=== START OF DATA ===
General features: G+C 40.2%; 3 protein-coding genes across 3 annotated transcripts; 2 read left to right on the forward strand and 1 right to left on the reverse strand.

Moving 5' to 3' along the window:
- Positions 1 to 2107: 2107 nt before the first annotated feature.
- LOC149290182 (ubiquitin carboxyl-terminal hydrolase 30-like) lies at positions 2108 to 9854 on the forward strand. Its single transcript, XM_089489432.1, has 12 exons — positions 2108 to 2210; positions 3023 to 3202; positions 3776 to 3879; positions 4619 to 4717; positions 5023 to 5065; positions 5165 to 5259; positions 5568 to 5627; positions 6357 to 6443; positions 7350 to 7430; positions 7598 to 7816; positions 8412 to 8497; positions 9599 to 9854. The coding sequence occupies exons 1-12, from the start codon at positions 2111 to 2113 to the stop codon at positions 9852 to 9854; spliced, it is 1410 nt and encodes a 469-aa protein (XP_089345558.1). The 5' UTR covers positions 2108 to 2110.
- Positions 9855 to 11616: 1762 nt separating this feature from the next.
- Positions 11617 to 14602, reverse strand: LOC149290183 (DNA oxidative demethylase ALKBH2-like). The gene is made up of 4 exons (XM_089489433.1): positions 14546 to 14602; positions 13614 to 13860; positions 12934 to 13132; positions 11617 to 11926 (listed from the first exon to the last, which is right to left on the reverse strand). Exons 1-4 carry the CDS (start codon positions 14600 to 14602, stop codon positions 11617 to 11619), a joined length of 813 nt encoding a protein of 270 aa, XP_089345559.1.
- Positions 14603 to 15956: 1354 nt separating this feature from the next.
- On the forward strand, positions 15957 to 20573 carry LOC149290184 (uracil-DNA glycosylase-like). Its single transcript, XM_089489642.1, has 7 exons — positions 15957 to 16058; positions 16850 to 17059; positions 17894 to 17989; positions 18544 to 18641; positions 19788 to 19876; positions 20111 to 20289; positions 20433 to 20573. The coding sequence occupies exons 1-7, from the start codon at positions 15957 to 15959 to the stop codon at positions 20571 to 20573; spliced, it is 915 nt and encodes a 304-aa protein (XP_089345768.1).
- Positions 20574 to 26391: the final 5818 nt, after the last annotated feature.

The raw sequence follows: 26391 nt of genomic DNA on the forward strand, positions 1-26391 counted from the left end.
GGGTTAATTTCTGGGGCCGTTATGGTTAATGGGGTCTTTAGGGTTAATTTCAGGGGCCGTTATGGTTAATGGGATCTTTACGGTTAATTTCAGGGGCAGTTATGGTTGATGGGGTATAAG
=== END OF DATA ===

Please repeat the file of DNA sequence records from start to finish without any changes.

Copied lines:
General features: G+C 40.2%; 3 protein-coding genes across 3 annotated transcripts; 2 read left to right on the forward strand and 1 right to left on the reverse strand.

Moving 5' to 3' along the window:
- Positions 1 to 2107: 2107 nt before the first annotated feature.
- LOC149290182 (ubiquitin carboxyl-terminal hydrolase 30-like) lies at positions 2108 to 9854 on the forward strand. Its single transcript, XM_089489432.1, has 12 exons — positions 2108 to 2210; positions 3023 to 3202; positions 3776 to 3879; positions 4619 to 4717; positions 5023 to 5065; positions 5165 to 5259; positions 5568 to 5627; positions 6357 to 6443; positions 7350 to 7430; positions 7598 to 7816; positions 8412 to 8497; positions 9599 to 9854. The coding sequence occupies exons 1-12, from the start codon at positions 2111 to 2113 to the stop codon at positions 9852 to 9854; spliced, it is 1410 nt and encodes a 469-aa protein (XP_089345558.1). The 5' UTR covers positions 2108 to 2110.
- Positions 9855 to 11616: 1762 nt separating this feature from the next.
- Positions 11617 to 14602, reverse strand: LOC149290183 (DNA oxidative demethylase ALKBH2-like). The gene is made up of 4 exons (XM_089489433.1): positions 14546 to 14602; positions 13614 to 13860; positions 12934 to 13132; positions 11617 to 11926 (listed from the first exon to the last, which is right to left on the reverse strand). Exons 1-4 carry the CDS (start codon positions 14600 to 14602, stop codon positions 11617 to 11619), a joined length of 813 nt encoding a protein of 270 aa, XP_089345559.1.
- Positions 14603 to 15956: 1354 nt separating this feature from the next.
- On the forward strand, positions 15957 to 20573 carry LOC149290184 (uracil-DNA glycosylase-like). Its single transcript, XM_089489642.1, has 7 exons — positions 15957 to 16058; positions 16850 to 17059; positions 17894 to 17989; positions 18544 to 18641; positions 19788 to 19876; positions 20111 to 20289; positions 20433 to 20573. The coding sequence occupies exons 1-7, from the start codon at positions 15957 to 15959 to the stop codon at positions 20571 to 20573; spliced, it is 915 nt and encodes a 304-aa protein (XP_089345768.1).
- Positions 20574 to 26391: the final 5818 nt, after the last annotated feature.

The raw sequence follows: 26391 nt of genomic DNA on the forward strand, positions 1-26391 counted from the left end.
GGGTTAATTTCTGGGGCCGTTATGGTTAATGGGGTCTTTAGGGTTAATTTCAGGGGCCGTTATGGTTAATGGGATCTTTACGGTTAATTTCAGGGGCAGTTATGGTTGATGGGGTATAAG